Denis Roze

13 novembre 2020, 11h30 (diffusion en visioconférence).

Mutations, transposable elements and the evolution of recombination.

denisDenis Roze

Link to seminar will be posted here :

CNRS, Station Biologique de Roscoff, France
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One of the most widely cited hypothesis to explain the evolutionary maintenance of genetic recombination states that the reshuffling of genotypes at meiosis increases the efficiency of natural selection by reducing interference among selected loci. However, most models on the evolution of recombination consider only a few selected loci, and the possible strength of indirect selection for recombination under more realistic settings remains difficult to quantify. Using models in which mutations occur along a whole genome, I will show that the strength of selection for recombination can often be approximated by a simple expression of NeU and NeR (where Ne is the effective population size, and U, R the deleterious mutation rate per chromosome and chromosome map length), and is not affected much by details of the genetic architecture of fitness (selection and dominance coefficients of mutations, epistasis). I will then consider how transposable elements (which often represent an important proportion of eukaryotic genomes) affect selection for recombination, and show that the transposition process leads to different selective pressures on recombination than in classical models of deleterious mutations.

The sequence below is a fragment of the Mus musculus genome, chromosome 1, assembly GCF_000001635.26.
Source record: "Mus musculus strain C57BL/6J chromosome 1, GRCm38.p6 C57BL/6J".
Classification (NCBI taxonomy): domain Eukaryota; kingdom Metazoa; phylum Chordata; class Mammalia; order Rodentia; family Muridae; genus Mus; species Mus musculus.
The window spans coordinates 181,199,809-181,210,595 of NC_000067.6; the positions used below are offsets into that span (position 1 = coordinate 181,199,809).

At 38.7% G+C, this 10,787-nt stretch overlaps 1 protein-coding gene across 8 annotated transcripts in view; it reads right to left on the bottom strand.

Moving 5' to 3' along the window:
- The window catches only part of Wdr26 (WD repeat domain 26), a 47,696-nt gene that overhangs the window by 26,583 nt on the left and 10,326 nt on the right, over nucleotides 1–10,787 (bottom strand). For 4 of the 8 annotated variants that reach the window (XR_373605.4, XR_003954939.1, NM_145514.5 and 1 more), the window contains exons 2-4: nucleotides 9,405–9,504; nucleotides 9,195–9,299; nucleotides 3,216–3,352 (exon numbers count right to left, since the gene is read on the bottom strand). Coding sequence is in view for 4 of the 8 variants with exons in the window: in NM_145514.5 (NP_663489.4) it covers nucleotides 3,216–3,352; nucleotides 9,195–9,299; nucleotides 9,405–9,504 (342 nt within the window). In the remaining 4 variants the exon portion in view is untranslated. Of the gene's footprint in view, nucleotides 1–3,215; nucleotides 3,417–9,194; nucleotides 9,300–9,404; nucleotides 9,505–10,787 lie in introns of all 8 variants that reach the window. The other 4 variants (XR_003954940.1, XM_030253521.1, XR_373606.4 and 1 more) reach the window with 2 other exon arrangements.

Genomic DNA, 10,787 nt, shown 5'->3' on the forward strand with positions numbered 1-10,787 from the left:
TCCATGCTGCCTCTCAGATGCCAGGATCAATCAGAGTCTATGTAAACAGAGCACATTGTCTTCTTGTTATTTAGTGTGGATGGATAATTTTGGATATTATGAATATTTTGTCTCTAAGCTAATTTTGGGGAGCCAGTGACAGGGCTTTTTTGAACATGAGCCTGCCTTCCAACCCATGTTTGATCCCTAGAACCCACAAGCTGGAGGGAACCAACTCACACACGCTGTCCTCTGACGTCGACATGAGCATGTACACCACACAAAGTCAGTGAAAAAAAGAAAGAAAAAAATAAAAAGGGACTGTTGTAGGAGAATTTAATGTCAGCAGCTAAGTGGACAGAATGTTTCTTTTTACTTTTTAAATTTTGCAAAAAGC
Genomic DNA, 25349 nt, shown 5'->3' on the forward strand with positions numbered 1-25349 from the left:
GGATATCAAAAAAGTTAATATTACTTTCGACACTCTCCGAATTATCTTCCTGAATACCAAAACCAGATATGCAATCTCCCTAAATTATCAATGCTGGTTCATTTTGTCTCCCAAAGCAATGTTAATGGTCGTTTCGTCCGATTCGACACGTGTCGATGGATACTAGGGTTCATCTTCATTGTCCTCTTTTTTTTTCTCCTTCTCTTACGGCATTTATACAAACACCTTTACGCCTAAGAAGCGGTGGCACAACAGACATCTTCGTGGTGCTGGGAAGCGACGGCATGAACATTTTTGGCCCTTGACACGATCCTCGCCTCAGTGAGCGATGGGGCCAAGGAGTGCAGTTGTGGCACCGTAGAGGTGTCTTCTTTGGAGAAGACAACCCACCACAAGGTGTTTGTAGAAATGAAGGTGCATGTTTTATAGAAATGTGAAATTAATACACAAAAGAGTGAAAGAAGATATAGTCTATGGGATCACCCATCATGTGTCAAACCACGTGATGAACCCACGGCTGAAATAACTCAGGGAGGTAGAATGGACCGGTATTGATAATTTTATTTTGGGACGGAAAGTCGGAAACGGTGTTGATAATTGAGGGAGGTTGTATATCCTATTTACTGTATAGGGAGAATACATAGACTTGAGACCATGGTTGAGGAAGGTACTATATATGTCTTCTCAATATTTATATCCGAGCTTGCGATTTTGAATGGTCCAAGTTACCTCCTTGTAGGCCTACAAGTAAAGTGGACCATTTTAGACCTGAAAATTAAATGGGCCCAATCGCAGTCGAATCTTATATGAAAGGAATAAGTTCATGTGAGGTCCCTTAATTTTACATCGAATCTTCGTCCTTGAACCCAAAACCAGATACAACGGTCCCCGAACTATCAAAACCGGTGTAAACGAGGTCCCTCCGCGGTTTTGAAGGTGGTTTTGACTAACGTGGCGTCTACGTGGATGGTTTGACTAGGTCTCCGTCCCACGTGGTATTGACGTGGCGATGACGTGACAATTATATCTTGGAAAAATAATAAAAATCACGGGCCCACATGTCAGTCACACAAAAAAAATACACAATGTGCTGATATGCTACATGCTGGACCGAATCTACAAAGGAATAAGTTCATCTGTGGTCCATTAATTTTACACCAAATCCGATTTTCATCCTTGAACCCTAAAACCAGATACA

Recent publications:

1 Abu Awad D & Roze D 2020. Epistasis, inbreeding depression and the evolution of self-fertilization. Evolution 74:1301-1320.

2 Vanhoenacker E, Sandell L & Roze D 2018. Stabilizing selection, mutational bias and the evolution of sex. Evolution 72:1740-1758.

3 Roze D 2016 Background selection in partially selfing populations. Genetics 203:937-957.